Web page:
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The Michigan No-Fault Insurance reform bills announced by the House Democratic Caucus on May 1, 2014 have hit the Internet. This continuing blog series reviews the bills as they are released. This time, the post will consider several bills creating consumer protections against unfair practices by the insurance company.
The Democratic bills seek to arm families and consumers with legal rights to combat abuse by insurance companies when they unfairly refuse to provide legitimate coverage and benefits.
HB 5519 and HB 5520 would make it illegal for insurance companies to engage in unfair dealings with their customers – whether for personal injuries or property and casualty claims. Unfair dealings include:
Failing to respond to claims;
Failing to promptly investigate claims;
Refusing payment without reasonable investigation;
Failing to affirm or deny coverage in a reasonable amount of time;
Failing to make reasonable settlement efforts with claimants;
Forcing claimants to file lawsuits to receive reasonable awards;
Relying on advertising to settle claims for less;
Altering the claims application without notice;
Omitting coverage upon paying a claim;
Threatening further litigation to force claimants to take settlements lower than an arbitration award;
Requiring duplicative claims reports;
Using settlement of one claim to influence settlements of other claims;
Failing to give reasonable explanations for denials of claims or settlement offers;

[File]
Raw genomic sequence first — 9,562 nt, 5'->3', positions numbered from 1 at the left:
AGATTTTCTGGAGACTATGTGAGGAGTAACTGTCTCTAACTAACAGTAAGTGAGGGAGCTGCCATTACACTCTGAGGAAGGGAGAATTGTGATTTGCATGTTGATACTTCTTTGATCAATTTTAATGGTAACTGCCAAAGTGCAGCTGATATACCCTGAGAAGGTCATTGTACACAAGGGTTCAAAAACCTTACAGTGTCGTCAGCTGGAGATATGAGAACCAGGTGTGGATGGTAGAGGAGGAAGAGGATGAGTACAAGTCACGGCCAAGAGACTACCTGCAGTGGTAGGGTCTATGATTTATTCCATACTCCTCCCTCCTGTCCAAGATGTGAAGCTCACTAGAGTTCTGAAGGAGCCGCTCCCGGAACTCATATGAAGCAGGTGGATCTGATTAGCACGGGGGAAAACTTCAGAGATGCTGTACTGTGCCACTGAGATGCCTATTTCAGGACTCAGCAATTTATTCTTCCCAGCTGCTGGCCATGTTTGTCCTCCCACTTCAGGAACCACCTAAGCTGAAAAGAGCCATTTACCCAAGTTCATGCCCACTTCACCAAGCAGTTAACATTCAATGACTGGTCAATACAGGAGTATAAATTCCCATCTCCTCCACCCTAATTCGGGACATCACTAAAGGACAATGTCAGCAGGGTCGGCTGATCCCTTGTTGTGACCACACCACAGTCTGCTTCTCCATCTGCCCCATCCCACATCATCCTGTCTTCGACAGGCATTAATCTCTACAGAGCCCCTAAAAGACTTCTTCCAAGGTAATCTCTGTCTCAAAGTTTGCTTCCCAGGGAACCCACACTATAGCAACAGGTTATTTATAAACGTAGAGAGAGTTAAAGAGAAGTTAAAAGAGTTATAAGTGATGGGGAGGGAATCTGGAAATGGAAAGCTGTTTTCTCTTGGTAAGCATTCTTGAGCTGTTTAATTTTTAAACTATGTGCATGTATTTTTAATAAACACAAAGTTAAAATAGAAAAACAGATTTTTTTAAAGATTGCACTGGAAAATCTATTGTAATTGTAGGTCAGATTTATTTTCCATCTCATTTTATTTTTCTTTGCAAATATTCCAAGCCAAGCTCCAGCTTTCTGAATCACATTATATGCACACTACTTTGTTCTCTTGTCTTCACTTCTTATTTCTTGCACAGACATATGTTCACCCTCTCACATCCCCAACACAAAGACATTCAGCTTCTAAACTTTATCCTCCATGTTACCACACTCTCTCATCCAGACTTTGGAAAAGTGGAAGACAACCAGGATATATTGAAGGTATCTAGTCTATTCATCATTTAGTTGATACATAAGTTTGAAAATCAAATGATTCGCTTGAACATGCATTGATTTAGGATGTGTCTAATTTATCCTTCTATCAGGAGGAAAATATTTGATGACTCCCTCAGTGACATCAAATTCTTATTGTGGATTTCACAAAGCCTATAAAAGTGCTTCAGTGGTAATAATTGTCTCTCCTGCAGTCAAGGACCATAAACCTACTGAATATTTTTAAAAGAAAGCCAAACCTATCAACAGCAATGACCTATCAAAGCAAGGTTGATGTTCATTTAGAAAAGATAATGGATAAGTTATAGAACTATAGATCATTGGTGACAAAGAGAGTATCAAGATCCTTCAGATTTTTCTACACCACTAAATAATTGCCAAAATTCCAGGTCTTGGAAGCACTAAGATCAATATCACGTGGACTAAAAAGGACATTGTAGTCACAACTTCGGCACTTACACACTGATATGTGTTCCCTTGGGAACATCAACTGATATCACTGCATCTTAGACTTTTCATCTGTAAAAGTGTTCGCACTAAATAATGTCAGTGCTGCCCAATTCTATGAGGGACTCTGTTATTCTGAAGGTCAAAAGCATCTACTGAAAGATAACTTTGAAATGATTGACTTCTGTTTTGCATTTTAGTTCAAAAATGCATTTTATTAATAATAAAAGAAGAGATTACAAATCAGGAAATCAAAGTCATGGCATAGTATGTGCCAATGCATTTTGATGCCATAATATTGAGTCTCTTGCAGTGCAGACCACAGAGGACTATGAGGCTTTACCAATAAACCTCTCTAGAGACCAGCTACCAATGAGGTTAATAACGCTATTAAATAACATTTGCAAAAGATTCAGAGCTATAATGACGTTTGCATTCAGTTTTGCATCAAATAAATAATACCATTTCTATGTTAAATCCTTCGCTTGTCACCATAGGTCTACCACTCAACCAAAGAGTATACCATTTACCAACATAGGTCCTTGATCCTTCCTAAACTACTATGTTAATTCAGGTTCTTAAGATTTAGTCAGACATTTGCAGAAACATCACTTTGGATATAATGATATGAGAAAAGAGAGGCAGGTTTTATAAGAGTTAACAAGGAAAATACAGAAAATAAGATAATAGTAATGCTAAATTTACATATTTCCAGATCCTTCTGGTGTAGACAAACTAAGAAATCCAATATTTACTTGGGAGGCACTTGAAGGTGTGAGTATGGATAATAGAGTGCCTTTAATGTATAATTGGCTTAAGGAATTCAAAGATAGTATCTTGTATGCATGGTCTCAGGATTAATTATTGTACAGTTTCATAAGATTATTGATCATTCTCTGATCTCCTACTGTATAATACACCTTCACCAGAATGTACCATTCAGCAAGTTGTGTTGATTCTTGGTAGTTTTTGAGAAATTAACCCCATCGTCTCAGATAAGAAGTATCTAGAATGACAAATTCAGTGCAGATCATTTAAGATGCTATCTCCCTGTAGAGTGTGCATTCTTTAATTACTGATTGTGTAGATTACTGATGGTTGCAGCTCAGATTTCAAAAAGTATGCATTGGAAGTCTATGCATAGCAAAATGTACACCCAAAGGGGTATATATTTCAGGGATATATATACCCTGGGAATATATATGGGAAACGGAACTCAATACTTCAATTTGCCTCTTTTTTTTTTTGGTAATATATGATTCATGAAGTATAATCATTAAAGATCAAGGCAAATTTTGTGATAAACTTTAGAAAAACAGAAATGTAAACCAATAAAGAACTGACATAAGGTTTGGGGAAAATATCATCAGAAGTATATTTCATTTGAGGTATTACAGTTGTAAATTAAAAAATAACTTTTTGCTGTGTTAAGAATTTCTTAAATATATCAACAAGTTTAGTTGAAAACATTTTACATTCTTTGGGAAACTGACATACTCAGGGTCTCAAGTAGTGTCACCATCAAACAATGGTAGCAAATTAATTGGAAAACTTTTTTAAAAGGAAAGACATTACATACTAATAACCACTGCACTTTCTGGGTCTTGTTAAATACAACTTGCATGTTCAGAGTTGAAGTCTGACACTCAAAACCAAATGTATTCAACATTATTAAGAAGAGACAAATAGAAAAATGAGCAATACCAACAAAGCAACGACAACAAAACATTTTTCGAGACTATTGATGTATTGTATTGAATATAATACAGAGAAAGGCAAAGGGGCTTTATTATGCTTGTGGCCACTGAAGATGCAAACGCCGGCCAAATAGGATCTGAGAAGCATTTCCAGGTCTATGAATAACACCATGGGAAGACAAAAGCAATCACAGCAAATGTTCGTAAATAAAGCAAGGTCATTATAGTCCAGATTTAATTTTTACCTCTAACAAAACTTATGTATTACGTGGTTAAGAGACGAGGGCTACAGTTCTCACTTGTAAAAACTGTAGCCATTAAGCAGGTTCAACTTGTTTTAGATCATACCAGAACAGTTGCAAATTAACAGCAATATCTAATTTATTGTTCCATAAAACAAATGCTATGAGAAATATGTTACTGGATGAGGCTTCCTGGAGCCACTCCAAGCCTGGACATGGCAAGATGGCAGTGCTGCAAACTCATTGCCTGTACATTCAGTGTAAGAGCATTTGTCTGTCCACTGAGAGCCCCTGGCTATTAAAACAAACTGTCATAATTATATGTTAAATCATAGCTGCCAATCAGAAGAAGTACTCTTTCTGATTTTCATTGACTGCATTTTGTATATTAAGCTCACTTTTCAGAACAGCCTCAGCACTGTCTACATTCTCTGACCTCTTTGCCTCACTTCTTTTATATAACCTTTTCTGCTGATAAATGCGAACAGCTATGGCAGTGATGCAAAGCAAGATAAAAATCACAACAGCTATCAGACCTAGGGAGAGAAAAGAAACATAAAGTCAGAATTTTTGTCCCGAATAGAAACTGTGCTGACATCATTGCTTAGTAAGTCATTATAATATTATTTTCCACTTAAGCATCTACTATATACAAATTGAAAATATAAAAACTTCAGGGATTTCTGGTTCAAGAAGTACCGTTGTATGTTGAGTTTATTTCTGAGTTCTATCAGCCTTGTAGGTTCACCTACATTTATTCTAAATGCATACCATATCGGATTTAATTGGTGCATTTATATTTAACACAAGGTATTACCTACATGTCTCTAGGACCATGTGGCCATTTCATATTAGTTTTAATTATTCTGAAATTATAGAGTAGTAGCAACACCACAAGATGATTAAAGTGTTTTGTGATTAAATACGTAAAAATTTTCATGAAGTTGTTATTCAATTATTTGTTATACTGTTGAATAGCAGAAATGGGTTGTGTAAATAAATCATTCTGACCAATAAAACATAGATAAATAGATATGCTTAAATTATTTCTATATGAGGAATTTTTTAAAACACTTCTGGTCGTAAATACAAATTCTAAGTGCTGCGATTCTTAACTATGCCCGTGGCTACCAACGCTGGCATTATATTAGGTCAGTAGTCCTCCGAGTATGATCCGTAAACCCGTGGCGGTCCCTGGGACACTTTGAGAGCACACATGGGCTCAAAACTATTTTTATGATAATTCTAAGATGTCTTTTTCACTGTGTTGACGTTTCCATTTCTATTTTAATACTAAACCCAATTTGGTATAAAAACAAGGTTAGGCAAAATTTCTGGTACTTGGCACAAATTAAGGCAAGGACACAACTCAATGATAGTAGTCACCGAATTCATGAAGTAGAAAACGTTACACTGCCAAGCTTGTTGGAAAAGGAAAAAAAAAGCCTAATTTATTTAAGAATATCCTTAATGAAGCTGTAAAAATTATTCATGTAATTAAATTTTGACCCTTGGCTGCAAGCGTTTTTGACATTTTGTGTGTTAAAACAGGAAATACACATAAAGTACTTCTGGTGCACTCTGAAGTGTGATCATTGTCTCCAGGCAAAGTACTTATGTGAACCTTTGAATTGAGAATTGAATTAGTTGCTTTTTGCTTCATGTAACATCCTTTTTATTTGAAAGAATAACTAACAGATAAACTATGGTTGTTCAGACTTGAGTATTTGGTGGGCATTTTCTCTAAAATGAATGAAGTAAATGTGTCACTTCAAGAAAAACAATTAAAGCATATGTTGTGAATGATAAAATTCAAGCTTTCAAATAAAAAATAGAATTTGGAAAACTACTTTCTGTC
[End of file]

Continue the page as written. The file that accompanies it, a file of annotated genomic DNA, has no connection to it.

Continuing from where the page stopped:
Where there has been a finding of bad faith, the bills would entitled the customer or care provider to sue the insurance company and receive:
Court costs and attorney fees
Interest on unpaid benefit premiums (HB 5523)
Exemplary damages to prevent future bad faith behavior
Correction of credit history as related to the company’s nonpayment of debts (HB 5525)
If the insurance companies make a habit of unfair practices, HB 5518 imposes a $1 million penalty for second and subsequent consumer protections violations. The money is paid into a Whistleblowers’ Protection Fund to help catch future bad faith dealings. HB 5522 also allows attorneys who represent insured motorists in First-Party insurance claims to get attorney fees for collecting overdue payments. If the delay is a result of bad faith (described above), then the insurance company will also have to pay the insured $10,000.00 or 3 times the amount of benefits withheld.
The statutes make clear that the insurance company’s behavior is a question of fact to be decided by a jury. But where there is proof of unfair practices, HB 5523 will create a legal presumption that the insurance company was acting in bad faith. That means the insurer, not the customer, will be on the defensive to prove what happened was right.
This set of bills, taken together, could give insured claimants much more power in negotiating settlements based on automobile accidents, while at the same time guaranteeing them access to the courts. If you believe the insurance company should be more closely regulated, contact your state representative and tell him or her to support these bills.